I’ve moved this blog from Gatsby.js to Hugo. My build times have gone down from more than 7 minutes to a few seconds!

The slow build times with Gatsby have been an ongoing concern for me. I’ve slowly been creeping towards Netlify’s free 300-minutes-build-time cap.

Hugo runs a magnitude faster, and it integrates well with Netlify.

Hugo is a static site generator built with Golang. The project’s selling points are incredible speed, ease of use, and the ability to configure tons of settings.

You don’t need to know Golang to make it work.

Here’s a practical guide on creating a website with Hugo and deploying it to Netlify.

How To Move To Hugo

Create Hugo Site

Install Hugo

Prerequisites: Git

The Installation Guide offers a good overview.

I’ll provide some examples, but if you don’t find your operating system here, you should check out the official instructions.

MacOS
brew install hugo
Linux
Debian/Ubuntu
sudo apt-get install hugo
Arch Linux
sudo pacman -Syu hugo

Create Hugo Project

hugo new site <project-name>

The command will create a new Hugo site. Navigate inside that directory.

Example:

hugo new site netlify-blog
cd netlify-blog

Add A Theme

Go to themes.gohugo.io and choose a theme.

You should add the theme to your site with a Git Submodule. This approach works best with Netlify.

Let’s say your project is called netlify-blog, and you want to install the Kiera theme:

cd netlify-blog

## initialize Git
git init
## add theme via submodule
git submodule add https://github.com/funkydan2/hugo-kiera.git themes/kiera

Configure Theme

Most themes offer an example configuration. Check their documentation. The configuration file is called config.toml.

Here’s an example for the Kiera theme:

pygmentsCodeFences = true

disqusShortname = "" #Disqus shortname
googleAnalytics = "" #Google Analytics ID

theme = "kiera"

[author]
    name = ""       #Author name
    github = ""     #Github username
    gitlab = ""     #Gitlab username
    linkedin = ""   #LinkedIn username
    facebook = ""   #Facebook username
    twitter = ""    #Twitter username
    instagram = ""  #Instagram username

[params]
    tagline = "the tagline for this website"
    customCSS = []  #Optional Customised CSS
    contentTypeName = "posts"

Customizations

Customize Theme

There’s one trick you can use to add some minimal customization to your theme, but still be able to update the theme via git submodules.

Create a new folder in the themes directory - for example, kiera-customized.

Let’s say you want to edit the way the theme processes your post front-matter. Each theme has a folder called archetypes, which contains a template. (See Archetypes for a detailed explanation.)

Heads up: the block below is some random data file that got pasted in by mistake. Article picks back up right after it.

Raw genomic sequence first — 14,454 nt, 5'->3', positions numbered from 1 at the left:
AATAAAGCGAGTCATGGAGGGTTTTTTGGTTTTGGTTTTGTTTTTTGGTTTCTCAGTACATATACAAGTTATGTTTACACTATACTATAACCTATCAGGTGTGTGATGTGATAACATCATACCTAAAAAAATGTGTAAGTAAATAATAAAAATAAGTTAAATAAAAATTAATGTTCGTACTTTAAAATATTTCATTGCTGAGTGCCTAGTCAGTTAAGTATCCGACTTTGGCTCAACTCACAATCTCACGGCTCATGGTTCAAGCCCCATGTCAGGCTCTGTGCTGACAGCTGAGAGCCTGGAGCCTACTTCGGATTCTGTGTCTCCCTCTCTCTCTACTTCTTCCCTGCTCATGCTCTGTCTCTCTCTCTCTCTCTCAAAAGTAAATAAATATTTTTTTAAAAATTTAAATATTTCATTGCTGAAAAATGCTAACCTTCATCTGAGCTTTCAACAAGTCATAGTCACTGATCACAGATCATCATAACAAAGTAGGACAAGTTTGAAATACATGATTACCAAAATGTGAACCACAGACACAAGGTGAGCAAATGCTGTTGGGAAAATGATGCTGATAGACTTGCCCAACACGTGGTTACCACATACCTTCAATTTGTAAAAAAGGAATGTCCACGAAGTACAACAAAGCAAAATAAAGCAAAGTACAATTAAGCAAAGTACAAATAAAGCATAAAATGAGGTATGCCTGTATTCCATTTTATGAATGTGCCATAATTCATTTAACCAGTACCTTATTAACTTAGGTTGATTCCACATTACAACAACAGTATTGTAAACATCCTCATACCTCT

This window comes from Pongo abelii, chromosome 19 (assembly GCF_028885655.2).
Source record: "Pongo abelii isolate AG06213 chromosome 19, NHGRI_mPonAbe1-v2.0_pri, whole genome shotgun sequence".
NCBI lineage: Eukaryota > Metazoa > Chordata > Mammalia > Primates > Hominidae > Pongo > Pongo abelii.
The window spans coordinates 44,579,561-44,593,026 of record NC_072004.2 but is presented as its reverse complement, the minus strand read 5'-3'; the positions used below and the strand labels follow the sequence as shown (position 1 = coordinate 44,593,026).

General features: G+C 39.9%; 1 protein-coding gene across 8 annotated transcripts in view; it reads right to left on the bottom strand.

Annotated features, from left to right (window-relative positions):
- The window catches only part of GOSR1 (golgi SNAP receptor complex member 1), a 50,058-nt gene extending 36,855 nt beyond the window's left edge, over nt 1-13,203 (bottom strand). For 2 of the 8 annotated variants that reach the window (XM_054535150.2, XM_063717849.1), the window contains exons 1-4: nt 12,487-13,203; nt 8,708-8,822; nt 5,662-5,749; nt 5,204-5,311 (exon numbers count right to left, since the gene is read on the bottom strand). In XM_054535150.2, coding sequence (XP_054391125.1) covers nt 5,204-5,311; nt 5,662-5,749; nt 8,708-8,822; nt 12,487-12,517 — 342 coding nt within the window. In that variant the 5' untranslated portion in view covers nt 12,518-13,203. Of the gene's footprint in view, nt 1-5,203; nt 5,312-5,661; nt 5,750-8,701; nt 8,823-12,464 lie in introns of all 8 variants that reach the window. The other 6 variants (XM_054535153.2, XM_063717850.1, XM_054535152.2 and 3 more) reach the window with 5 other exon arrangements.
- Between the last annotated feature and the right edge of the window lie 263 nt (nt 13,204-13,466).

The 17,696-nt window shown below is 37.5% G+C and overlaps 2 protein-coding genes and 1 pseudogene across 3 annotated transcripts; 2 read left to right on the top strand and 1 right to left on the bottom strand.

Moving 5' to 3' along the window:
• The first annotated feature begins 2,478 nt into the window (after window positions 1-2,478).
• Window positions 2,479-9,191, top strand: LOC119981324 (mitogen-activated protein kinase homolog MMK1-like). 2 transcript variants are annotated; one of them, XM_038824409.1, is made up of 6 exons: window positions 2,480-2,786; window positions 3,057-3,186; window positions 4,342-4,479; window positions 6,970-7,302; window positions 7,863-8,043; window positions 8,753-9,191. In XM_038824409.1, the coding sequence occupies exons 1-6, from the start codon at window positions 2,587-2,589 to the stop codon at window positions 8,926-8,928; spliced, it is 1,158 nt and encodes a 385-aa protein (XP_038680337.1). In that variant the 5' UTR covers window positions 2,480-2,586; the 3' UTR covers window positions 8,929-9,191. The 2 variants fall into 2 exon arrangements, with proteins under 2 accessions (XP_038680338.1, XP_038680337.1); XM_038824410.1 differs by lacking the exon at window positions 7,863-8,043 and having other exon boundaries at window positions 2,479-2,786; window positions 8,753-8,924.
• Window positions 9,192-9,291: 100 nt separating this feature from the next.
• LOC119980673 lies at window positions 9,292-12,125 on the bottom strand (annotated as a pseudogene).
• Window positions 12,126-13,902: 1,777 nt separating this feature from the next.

Here’s how Kiera’s template for posts looks like (themes/kiera/archetypes/posts.md):

+++
title = "{{ replace .TranslationBaseName "-" " " | title }}"
date = {{ .Date }}
draft = true
tags = []
categories = []
+++

My front-matter for Gatsby looked like this:

---
title: "Modern JavaScript"
date: "2019-11-17"
categories:
  - JavaScript
  - tutorial
---

Let’s copy that format to our customized theme folder.

cd themes/kiera-customized
touch posts.md

Edit that file:

---
title: ""
date: ""
tags:
  - ""
  - ""
---

Add the customized theme to the config.toml:

theme = ["kiera-customized", "kiera"]

Now all your previous blog posts, which use a different format for the front-matter, will still work.

URL Management

If you want to adjust how Hugo serves your URLs, you can set a permalink configuration to netlify.toml:

[permalinks]
  posts = "/:year/:month/:title/"

Check the docs for more options.

Add Content

Add Markdown posts to the content folder.

You can use the hugo command for that:

hugo new posts/my-example-post.md

The command will create a Markdown file with meta-data.

Or you can manually add a file and provide the front-matter.

Development Server

Run the development server with hugo server -D.

Netlify Configuration

You should check the guide on hosting on Netlify.

But for now, let’s create a netlify.toml file:

[build]
publish = "public"
command = "hugo --gc --minify"

[context.production.environment]
HUGO_VERSION = "0.59.1"
HUGO_ENV = "production"
HUGO_ENABLEGITINFO = "true"

[context.split1]
command = "hugo --gc --minify --enableGitInfo"

[context.split1.environment]
HUGO_VERSION = "0.59.1"
HUGO_ENV = "production"

[context.deploy-preview]
command = "hugo --gc --minify --buildFuture -b $DEPLOY_PRIME_URL"

[context.deploy-preview.environment]
HUGO_VERSION = "0.59.1"

[context.branch-deploy]
command = "hugo --gc --minify -b $DEPLOY_PRIME_URL"

[context.branch-deploy.environment]
HUGO_VERSION = "0.59.1"

[context.next.environment]
HUGO_ENABLEGITINFO = "true"

Source Control And Automatic Deploys With Git

Git

Netlify works with several Git providers like GitHub, GitLab and Bitbucket.

Choose your favorite provider and create a repository.

Here’s a guide for GitHub: Create a repo.

Commit your Hugo project and push it to the remote repository.

Example .gitignore:

resources
public
node_modules

Netlify Dashboard

Follow the steps on Host on Netlify to connect your Git repository to Netlify.

We’ve already configured the Hugo version for Netlify in the previous step.

If you’ve already setup a previous project with Netlify that you would like to replace, you can do that in your Netlify Dashboard. Go to your project, “Deploys” > “Continous Deployment”. You can change the Git repository, build command and publish directory.

The build command is hugo --gc --minify. The default build directory is public.

Netlify Pitfalls

You’ll most likely need the extended version of Hugo. That’s the version that comes with most installations. And it’s also the version that works with SASS.

Go to your Netlify dashboard and open your project. Go to “Deploy Settings” > “Build image selection”.

Make sure you choose Ubuntu Xenial 16.04 if it isn’t already selected.

Further Reading